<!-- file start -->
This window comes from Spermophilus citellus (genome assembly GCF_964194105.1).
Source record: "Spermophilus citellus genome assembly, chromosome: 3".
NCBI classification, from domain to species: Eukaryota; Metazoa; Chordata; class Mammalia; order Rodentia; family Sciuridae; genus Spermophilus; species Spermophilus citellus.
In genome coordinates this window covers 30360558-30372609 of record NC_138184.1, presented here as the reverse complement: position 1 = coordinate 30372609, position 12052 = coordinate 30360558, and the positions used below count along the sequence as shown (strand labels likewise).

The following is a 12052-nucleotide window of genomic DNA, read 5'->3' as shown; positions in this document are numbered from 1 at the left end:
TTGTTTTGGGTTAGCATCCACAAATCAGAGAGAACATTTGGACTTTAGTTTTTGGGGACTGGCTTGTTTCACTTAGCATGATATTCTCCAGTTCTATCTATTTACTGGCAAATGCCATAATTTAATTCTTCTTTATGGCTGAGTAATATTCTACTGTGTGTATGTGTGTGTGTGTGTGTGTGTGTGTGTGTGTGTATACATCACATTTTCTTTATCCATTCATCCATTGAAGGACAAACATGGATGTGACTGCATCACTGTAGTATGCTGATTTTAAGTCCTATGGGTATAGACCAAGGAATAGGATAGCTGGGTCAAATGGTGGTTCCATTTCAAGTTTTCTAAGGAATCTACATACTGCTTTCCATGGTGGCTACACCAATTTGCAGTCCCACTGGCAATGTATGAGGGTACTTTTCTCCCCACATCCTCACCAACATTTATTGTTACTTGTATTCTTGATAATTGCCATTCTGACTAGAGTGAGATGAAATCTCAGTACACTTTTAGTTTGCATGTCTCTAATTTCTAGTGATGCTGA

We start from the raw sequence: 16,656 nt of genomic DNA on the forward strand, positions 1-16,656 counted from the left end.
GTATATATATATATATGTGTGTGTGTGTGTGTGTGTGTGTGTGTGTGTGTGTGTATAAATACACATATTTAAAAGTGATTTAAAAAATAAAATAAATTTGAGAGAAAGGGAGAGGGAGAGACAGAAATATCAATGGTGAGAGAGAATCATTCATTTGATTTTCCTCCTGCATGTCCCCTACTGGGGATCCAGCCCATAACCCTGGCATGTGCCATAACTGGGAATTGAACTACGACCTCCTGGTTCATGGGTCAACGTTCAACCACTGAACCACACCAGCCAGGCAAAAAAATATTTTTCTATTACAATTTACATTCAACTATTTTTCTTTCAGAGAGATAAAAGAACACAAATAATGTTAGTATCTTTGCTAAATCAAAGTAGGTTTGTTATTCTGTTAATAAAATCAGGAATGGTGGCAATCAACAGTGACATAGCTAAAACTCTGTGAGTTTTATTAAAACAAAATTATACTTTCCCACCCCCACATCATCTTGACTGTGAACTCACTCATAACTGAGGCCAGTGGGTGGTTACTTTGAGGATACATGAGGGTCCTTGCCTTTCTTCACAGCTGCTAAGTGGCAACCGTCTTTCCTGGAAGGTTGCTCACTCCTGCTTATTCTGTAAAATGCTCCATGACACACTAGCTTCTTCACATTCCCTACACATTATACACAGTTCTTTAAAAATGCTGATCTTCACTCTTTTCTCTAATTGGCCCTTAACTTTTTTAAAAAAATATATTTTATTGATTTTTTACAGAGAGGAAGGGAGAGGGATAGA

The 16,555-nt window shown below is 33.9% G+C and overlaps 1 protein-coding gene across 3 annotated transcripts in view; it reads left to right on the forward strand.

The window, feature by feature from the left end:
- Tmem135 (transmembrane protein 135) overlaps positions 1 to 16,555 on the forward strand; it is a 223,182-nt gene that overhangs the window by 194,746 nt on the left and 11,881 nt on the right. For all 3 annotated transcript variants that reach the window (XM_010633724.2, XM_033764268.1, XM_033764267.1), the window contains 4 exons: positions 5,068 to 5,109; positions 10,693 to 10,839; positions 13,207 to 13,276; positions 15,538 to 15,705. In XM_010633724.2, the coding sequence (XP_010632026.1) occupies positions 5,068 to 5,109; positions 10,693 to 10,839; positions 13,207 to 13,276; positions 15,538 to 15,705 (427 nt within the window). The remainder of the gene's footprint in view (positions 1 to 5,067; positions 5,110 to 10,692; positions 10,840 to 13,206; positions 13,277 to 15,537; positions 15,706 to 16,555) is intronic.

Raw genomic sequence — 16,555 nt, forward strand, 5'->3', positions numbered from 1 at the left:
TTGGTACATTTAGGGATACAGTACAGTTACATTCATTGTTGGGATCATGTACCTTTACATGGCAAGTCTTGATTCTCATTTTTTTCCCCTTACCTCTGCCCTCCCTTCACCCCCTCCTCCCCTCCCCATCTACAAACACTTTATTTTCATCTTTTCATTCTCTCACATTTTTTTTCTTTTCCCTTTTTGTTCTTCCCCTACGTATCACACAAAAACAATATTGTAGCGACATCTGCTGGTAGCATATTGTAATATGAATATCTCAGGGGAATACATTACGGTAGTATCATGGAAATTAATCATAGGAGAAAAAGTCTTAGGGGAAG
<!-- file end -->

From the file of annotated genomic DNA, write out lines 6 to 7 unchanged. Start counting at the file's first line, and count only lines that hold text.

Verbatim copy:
TTGTTTTGGGTTAGCATCCACAAATCAGAGAGAACATTTGGACTTTAGTTTTTGGGGACTGGCTTGTTTCACTTAGCATGATATTCTCCAGTTCTATCTATTTACTGGCAAATGCCATAATTTAATTCTTCTTTATGGCTGAGTAATATTCTACTGTGTGTATGTGTGTGTGTGTGTGTGTGTGTGTGTGTGTGTATACATCACATTTTCTTTATCCATTCATCCATTGAAGGACAAACATGGATGTGACTGCATCACTGTAGTATGCTGATTTTAAGTCCTATGGGTATAGACCAAGGAATAGGATAGCTGGGTCAAATGGTGGTTCCATTTCAAGTTTTCTAAGGAATCTACATACTGCTTTCCATGGTGGCTACACCAATTTGCAGTCCCACTGGCAATGTATGAGGGTACTTTTCTCCCCACATCCTCACCAACATTTATTGTTACTTGTATTCTTGATAATTGCCATTCTGACTAGAGTGAGATGAAATCTCAGTACACTTTTAGTTTGCATGTCTCTAATTTCTAGTGATGCTGA

We start from the raw sequence: 16,656 nt of genomic DNA on the forward strand, positions 1-16,656 counted from the left end.